The yogic approach to social media addiction

If you think practicing yoga should somehow make you immune to social media addiction, think again! Esther shares her story, plus some mindfulness tips to help you curb the cravings.

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Being a yogi and living a mindful life does not make me unsusceptible to social media addiction. I noticed I was spending much longer than I’d like on social media platforms. Mindlessly scrolling … with no benefits like growth, fulfilment or connection. And I realised I wanted to distance myself from it. I removed Facebook, Instagram and email from my phone. This definitely helped but I still found social media too invasive.

I also came to the conclusion that, for better or worse, social media is an ingrained and necessary part of life – especially as an online yoga teacher! So it made sense that it too should become part of my spiritual practice and growth.

Mindfulness and social media

Spiritual teachings tell us to not suppress our thoughts and feelings. But instead, to be mindful and acknowledge what is arising within us with an attitude of friendliness. This way, we can use our thoughts, sensations and emotions to notice and explore how we are stuck in old beliefs. We can learn to recognise survival mechanisms that are no longer needed and/or useful.

Practicing this allows us to find more freedom from the distractions that keep us from being present, without judgment. We can learn to be with life with a relaxed openness and genuine warmth towards ourselves, others and the world in general. In other words – with life as it is right now. Being present this way is both fulfilling and helps us to grow.

Spending time on social media mindfully, with a willingness to genuinely become aware of how it distracts us from being present, can be a spiritual practice in itself. It shares the same mechanisms as the practice described above.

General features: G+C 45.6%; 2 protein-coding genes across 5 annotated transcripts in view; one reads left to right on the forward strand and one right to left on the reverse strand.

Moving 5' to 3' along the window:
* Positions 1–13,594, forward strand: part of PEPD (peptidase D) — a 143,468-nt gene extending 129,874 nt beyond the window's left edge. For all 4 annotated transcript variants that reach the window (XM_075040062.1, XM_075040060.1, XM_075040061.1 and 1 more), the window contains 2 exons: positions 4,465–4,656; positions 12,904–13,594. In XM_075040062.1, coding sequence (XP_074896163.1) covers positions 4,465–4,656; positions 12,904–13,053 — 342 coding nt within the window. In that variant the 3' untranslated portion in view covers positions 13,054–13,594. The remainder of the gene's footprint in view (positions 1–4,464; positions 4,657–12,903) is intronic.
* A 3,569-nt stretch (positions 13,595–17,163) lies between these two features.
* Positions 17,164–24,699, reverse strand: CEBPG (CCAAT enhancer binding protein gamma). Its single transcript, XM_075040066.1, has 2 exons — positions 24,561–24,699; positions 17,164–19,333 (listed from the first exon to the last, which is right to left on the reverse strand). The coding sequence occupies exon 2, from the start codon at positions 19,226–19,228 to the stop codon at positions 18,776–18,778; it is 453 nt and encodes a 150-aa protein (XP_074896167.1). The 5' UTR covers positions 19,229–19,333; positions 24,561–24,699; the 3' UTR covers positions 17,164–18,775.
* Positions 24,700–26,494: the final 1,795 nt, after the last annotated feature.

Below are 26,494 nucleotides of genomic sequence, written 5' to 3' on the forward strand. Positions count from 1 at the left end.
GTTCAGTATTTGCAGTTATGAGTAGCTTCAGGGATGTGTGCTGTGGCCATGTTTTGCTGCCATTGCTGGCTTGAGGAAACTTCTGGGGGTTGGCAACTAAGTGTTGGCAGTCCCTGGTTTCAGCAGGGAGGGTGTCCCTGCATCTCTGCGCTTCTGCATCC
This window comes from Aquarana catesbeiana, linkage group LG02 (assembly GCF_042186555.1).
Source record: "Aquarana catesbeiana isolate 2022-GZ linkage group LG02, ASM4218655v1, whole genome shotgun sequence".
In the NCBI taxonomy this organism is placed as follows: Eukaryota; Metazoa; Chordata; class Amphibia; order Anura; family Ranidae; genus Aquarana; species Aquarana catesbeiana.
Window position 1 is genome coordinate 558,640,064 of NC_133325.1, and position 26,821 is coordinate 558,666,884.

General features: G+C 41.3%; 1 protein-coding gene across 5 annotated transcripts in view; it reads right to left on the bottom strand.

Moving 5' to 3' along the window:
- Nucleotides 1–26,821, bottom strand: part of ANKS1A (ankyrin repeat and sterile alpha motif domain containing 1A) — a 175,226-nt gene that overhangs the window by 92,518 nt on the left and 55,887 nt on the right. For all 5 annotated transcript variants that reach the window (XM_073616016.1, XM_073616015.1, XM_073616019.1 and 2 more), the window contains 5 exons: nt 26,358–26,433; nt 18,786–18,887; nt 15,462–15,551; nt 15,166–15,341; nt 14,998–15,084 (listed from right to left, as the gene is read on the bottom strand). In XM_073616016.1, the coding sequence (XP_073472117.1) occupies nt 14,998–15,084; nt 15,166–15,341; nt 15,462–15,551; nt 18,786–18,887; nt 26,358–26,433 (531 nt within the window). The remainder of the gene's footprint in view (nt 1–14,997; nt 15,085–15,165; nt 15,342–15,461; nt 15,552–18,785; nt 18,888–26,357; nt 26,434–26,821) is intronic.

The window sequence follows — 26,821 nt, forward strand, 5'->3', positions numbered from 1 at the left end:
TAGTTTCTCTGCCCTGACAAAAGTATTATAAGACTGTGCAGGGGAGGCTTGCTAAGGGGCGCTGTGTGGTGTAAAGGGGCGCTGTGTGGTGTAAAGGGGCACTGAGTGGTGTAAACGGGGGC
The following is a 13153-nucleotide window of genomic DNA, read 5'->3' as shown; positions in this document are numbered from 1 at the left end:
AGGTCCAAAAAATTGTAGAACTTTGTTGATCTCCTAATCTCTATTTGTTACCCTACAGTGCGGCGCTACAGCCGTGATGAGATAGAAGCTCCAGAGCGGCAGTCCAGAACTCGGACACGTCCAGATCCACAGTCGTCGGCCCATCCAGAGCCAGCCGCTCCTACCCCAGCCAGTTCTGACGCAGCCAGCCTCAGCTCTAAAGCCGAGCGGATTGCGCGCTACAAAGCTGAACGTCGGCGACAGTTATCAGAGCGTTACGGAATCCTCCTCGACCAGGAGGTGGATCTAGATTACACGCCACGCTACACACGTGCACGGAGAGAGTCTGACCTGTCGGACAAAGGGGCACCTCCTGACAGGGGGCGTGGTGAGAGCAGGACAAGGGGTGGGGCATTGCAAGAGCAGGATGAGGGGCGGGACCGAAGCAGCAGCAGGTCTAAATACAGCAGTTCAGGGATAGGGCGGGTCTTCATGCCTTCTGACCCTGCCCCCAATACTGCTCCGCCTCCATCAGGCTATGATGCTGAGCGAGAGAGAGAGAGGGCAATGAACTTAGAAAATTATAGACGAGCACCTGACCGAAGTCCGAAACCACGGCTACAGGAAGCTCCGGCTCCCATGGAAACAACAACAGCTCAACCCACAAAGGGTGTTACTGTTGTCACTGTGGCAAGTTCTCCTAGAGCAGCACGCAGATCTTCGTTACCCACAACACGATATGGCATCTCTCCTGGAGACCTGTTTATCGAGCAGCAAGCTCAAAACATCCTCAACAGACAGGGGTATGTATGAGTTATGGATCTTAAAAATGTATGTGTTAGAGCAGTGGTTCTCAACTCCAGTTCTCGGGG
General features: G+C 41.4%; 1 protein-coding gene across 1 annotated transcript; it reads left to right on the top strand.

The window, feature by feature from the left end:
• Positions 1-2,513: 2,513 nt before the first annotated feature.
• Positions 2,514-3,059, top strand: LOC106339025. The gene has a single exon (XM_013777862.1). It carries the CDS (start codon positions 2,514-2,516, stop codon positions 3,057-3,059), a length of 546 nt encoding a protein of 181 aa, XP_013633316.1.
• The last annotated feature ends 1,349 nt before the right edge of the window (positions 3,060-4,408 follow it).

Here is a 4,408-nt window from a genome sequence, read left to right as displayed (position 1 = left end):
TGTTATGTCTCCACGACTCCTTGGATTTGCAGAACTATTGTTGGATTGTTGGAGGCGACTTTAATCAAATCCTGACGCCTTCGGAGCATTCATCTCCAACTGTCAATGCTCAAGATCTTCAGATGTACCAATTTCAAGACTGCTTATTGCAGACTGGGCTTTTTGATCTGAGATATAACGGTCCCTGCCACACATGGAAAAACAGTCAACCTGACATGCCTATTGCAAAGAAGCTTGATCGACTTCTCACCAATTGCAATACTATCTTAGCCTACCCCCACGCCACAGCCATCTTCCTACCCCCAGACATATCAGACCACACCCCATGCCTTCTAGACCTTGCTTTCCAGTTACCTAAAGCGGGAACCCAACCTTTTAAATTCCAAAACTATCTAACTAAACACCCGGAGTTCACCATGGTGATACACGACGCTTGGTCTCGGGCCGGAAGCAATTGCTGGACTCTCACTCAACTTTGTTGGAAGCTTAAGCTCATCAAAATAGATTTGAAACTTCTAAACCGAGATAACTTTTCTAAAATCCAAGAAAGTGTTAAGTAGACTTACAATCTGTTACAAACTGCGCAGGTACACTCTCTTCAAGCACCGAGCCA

Observe your emotions

The next time you’re on Facebook, for example, see if you can take a step back and observe your reactions with friendliness. Notice the craving for attention or approval. Notice when you get angry about someone’s opinion, or how you feel when someone overreacts to something you’ve posted. Become aware if you’re simply scrolling to fill a ‘hole’ – i.e. seeking stimulation.

What does that tell you about yourself, the “persona” you try to maintain? Or about the things you do not want people to see?

We suffer because we get caught up in, and falsely believe, that our ever- changing sensations, emotions and beliefs and needs are true. That they are actual representations of reality. In fact, they are no more an accurate depiction of reality than our Facebook profiles are an accurate representation of our lives.

The three main cravings

Mindfulness helps us to recognize when something that we do is unhelpful or even harmful. It helps us explore the possibility to move away from it – perhaps even replacing it with a more helpful activity.

There seem to be three common forms of unskillful habits we fall into while on social media.

  1. the craving of stimulation
  2. the craving of attention
  3. becoming angry

Let’s look at them one by one and consider what we could try instead:

1. Craving stimulation

Craving stimulation could, for example, feel like a longing that something is missing; a feeling of restlessness. If you notice this, you can practice the art of mindful pausing instead. Stop for a moment and notice the physical and mental sensations in your body. Look around you, see the colours in the room, feel the texture of the table. Become aware of the sensory reality of your surroundings.